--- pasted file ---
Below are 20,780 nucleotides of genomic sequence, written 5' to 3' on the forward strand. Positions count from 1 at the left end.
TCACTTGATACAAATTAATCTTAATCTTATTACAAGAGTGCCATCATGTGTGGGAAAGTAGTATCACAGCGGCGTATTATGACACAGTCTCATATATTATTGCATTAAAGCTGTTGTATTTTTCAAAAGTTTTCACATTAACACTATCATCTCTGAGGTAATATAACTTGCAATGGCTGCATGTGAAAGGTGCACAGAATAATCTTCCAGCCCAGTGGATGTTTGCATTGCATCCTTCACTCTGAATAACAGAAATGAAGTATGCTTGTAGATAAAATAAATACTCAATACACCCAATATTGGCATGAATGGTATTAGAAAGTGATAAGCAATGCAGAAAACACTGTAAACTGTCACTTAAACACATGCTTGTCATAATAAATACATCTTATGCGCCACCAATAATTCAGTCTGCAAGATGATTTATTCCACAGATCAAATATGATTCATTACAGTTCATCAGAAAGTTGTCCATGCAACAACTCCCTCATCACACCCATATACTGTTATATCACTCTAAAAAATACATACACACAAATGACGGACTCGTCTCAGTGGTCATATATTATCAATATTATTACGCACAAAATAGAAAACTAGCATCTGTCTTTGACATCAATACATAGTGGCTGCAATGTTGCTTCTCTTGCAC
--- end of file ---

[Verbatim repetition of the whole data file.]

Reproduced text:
Below are 20,780 nucleotides of genomic sequence, written 5' to 3' on the forward strand. Positions count from 1 at the left end.
TCACTTGATACAAATTAATCTTAATCTTATTACAAGAGTGCCATCATGTGTGGGAAAGTAGTATCACAGCGGCGTATTATGACACAGTCTCATATATTATTGCATTAAAGCTGTTGTATTTTTCAAAAGTTTTCACATTAACACTATCATCTCTGAGGTAATATAACTTGCAATGGCTGCATGTGAAAGGTGCACAGAATAATCTTCCAGCCCAGTGGATGTTTGCATTGCATCCTTCACTCTGAATAACAGAAATGAAGTATGCTTGTAGATAAAATAAATACTCAATACACCCAATATTGGCATGAATGGTATTAGAAAGTGATAAGCAATGCAGAAAACACTGTAAACTGTCACTTAAACACATGCTTGTCATAATAAATACATCTTATGCGCCACCAATAATTCAGTCTGCAAGATGATTTATTCCACAGATCAAATATGATTCATTACAGTTCATCAGAAAGTTGTCCATGCAACAACTCCCTCATCACACCCATATACTGTTATATCACTCTAAAAAATACATACACACAAATGACGGACTCGTCTCAGTGGTCATATATTATCAATATTATTACGCACAAAATAGAAAACTAGCATCTGTCTTTGACATCAATACATAGTGGCTGCAATGTTGCTTCTCTTGCAC